As a teenager I read romance books. Johanna Lindsey and Connie Mason were some of my favorites. For a long time my idea of sex was wrapped up in the fantasy world of romance authors. A couple of times I got to sneak a peak at forbidden books, including Lady Chatterly’s Lover by D.H. Lawrence and Tropic of Capricorn by Henry Miller. The sex scenes I wrote during this time reflected my lack of experience and romance novel influence.
It wasn’t until college that I discovered Anne Rice’s Beauty series as well as her books Exit To Eden and Belinda. I devoured the world of S&M, intreagued by the blending of pain and pleasure. Eventually I came upon The Story of O and Justine. It wasn’t long until I noticed Anais Nin’s Delta of Venus on the shelves at Barnes and Noble. This led me to read all of Nin’s works, including all the volumes of her diary.
One of my favorite books was a collection of erotic stories called Yellow Silk. I also stumbled upon Blue Moon Publishers, who strictly publishes erotica. I got a chance to read some of their reprints of some old French erotic novella. And, out of curiosity, I picked up letters to Penthouse as well. Being open minded, I was not shocked by anything I read. I found the variety of human sexual experience to be beautiful and fascinating.
Having deiced to write my own erotica, I found myself wrestling with a particular problem: vocabulary. It seemed the romance genre was prone to flowery language including words like manhood and womanhood. More serious and hard core erotica used pornographic words like cock and pussy. I felt there had to be an alternative or a happy medium. Was there something less clinical than penis and vagina, less flowery than shaft and womanhood but less dirty than cock and pussy? I researched and found a book dedicated exclusively to all the infinite words and phrases used to describe sex.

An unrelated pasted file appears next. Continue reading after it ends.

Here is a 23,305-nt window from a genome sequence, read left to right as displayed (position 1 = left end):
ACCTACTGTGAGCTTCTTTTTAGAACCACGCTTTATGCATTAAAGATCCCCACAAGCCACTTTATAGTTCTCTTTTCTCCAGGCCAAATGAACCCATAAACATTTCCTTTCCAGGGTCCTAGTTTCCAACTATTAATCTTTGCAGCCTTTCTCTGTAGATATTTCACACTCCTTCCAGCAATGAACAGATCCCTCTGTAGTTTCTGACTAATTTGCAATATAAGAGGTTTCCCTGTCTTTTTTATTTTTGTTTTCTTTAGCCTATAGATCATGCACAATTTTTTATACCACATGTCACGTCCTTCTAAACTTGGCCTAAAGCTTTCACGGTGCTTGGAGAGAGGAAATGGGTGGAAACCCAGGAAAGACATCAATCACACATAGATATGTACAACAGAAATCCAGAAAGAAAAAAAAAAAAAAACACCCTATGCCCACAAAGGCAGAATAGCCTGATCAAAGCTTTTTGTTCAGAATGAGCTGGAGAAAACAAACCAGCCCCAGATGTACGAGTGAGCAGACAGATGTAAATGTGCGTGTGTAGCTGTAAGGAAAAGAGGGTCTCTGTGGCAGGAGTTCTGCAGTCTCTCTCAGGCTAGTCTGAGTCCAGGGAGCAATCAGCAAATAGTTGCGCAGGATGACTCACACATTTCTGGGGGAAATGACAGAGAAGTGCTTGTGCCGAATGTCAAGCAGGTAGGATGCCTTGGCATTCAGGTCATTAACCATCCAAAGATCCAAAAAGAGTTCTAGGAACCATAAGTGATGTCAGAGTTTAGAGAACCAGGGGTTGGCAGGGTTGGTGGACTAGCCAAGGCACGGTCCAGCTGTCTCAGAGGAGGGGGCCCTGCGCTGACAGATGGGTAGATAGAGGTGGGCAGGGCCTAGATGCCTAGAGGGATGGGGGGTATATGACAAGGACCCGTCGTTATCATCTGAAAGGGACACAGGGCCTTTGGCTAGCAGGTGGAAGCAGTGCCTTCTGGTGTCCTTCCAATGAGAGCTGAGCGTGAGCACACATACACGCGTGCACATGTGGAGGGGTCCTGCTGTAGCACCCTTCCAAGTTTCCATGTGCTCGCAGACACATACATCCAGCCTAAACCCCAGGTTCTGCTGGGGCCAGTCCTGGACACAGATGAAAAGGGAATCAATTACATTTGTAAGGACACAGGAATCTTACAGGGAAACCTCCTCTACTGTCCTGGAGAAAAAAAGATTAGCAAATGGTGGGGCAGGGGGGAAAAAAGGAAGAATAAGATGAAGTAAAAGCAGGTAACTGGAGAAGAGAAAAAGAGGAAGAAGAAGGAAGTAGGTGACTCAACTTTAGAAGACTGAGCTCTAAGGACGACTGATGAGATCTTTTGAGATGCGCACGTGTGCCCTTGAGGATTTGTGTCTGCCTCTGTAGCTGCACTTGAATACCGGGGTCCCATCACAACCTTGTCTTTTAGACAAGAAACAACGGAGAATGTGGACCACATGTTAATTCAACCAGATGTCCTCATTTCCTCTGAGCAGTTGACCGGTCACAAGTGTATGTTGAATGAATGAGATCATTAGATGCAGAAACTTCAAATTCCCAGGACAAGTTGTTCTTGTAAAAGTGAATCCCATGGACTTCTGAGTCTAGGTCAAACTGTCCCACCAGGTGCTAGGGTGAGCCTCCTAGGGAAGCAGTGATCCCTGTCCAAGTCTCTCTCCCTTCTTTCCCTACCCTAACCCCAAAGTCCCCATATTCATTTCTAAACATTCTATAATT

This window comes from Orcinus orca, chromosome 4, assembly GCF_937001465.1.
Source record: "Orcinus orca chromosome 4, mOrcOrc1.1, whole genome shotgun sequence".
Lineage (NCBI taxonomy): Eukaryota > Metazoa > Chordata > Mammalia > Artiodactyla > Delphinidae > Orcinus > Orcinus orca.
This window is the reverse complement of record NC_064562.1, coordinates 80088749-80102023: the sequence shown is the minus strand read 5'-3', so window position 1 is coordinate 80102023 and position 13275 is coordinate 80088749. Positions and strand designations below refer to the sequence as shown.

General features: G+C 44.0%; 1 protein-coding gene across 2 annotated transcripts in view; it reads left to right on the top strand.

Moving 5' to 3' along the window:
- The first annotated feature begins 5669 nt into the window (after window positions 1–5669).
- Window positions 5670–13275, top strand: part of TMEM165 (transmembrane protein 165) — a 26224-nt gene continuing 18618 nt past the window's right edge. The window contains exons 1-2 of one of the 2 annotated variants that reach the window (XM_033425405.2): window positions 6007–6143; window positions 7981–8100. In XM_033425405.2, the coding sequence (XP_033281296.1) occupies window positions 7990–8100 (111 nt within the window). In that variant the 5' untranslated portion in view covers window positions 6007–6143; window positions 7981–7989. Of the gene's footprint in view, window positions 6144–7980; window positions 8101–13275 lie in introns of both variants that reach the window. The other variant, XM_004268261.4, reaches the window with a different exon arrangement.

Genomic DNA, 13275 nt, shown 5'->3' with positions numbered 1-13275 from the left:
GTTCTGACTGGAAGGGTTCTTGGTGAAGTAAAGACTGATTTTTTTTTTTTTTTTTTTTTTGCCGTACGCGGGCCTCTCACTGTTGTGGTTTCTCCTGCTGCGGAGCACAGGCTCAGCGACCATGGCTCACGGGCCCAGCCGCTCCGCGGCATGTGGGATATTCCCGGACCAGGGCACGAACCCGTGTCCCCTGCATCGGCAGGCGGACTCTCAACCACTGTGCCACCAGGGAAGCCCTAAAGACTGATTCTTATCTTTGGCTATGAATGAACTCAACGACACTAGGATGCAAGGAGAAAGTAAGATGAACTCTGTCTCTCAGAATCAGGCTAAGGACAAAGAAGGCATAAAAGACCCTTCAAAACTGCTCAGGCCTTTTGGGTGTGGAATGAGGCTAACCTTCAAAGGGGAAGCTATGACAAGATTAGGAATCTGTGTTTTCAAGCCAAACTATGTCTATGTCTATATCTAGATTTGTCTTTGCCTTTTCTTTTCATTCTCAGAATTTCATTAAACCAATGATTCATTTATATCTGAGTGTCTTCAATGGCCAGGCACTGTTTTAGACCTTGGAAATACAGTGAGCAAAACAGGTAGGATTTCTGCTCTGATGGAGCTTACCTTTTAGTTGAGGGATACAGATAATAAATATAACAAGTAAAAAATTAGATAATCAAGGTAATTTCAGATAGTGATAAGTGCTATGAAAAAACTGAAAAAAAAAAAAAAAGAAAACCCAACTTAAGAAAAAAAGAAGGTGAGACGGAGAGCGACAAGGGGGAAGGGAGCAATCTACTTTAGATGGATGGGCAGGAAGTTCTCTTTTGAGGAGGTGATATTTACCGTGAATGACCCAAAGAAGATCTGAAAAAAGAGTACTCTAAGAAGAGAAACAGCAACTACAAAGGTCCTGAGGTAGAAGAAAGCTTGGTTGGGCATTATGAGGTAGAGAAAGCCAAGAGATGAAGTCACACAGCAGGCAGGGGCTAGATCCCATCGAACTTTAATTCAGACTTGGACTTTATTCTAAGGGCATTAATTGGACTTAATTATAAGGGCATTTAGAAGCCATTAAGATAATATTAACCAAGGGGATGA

Though there were some creative phrases in the book, I was still at a loss. Interestingly, as erotica became more mainstream, more and more women began embracing the pornographic language. Sylvia Day and her contemporaries come to mind. Even romance authors have began to give up the flowery language in favor of more realistic and contemporary love scenes.
Then E.L James came along and made S&M hugely popular. I read 50 Shades of Gray and wondered what the fuss was. 1) It was poorly written and 2) the sex scenes were mild compared to other things I’d read. Needless to say, I was not impressed. However, I did embrace the nonfiction book Diary of Submissive that came out around the same time. Sophie Morgan’s honest and insightful book about stumbling into the role of submissive was educational as well as titillating.
While Erotica is predominately found in literature, over the years erotica has found its way to the silver screen. Stag films have been around since the film industry began and porn flourished in the 60s and 70s. But it has only been recently that women have begun turning a male-dominated industry into their own. Some of my favorite erotic films are Wild Orchid, Wild Orchid 2 Shades of Blue, The Red Shoe Diaries, 9 1/2 Weeks, Two Moon Junction, Bitter Moon and Secretary.